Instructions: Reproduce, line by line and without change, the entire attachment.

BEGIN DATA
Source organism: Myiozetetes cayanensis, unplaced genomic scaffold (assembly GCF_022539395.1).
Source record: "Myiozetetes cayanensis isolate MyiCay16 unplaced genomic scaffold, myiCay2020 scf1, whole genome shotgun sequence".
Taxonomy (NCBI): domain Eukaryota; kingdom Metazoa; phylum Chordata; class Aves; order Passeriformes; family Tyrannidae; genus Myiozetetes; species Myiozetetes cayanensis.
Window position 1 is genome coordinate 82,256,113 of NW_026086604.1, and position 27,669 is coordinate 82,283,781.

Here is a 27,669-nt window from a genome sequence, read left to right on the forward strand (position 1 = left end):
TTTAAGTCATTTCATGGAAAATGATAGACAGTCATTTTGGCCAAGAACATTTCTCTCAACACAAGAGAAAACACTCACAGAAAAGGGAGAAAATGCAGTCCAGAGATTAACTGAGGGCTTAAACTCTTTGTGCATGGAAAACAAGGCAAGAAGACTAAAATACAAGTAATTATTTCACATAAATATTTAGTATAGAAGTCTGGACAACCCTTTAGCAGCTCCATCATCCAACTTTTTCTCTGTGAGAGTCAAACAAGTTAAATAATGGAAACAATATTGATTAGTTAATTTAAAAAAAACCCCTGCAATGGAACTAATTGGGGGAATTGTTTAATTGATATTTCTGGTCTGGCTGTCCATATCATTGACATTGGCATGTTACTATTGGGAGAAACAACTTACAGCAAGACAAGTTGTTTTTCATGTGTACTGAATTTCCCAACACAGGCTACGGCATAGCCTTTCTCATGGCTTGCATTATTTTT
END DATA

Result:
Source organism: Myiozetetes cayanensis, unplaced genomic scaffold (assembly GCF_022539395.1).
Source record: "Myiozetetes cayanensis isolate MyiCay16 unplaced genomic scaffold, myiCay2020 scf1, whole genome shotgun sequence".
Taxonomy (NCBI): domain Eukaryota; kingdom Metazoa; phylum Chordata; class Aves; order Passeriformes; family Tyrannidae; genus Myiozetetes; species Myiozetetes cayanensis.
Window position 1 is genome coordinate 82,256,113 of NW_026086604.1, and position 27,669 is coordinate 82,283,781.

Here is a 27,669-nt window from a genome sequence, read left to right on the forward strand (position 1 = left end):
TTTAAGTCATTTCATGGAAAATGATAGACAGTCATTTTGGCCAAGAACATTTCTCTCAACACAAGAGAAAACACTCACAGAAAAGGGAGAAAATGCAGTCCAGAGATTAACTGAGGGCTTAAACTCTTTGTGCATGGAAAACAAGGCAAGAAGACTAAAATACAAGTAATTATTTCACATAAATATTTAGTATAGAAGTCTGGACAACCCTTTAGCAGCTCCATCATCCAACTTTTTCTCTGTGAGAGTCAAACAAGTTAAATAATGGAAACAATATTGATTAGTTAATTTAAAAAAAACCCCTGCAATGGAACTAATTGGGGGAATTGTTTAATTGATATTTCTGGTCTGGCTGTCCATATCATTGACATTGGCATGTTACTATTGGGAGAAACAACTTACAGCAAGACAAGTTGTTTTTCATGTGTACTGAATTTCCCAACACAGGCTACGGCATAGCCTTTCTCATGGCTTGCATTATTTTT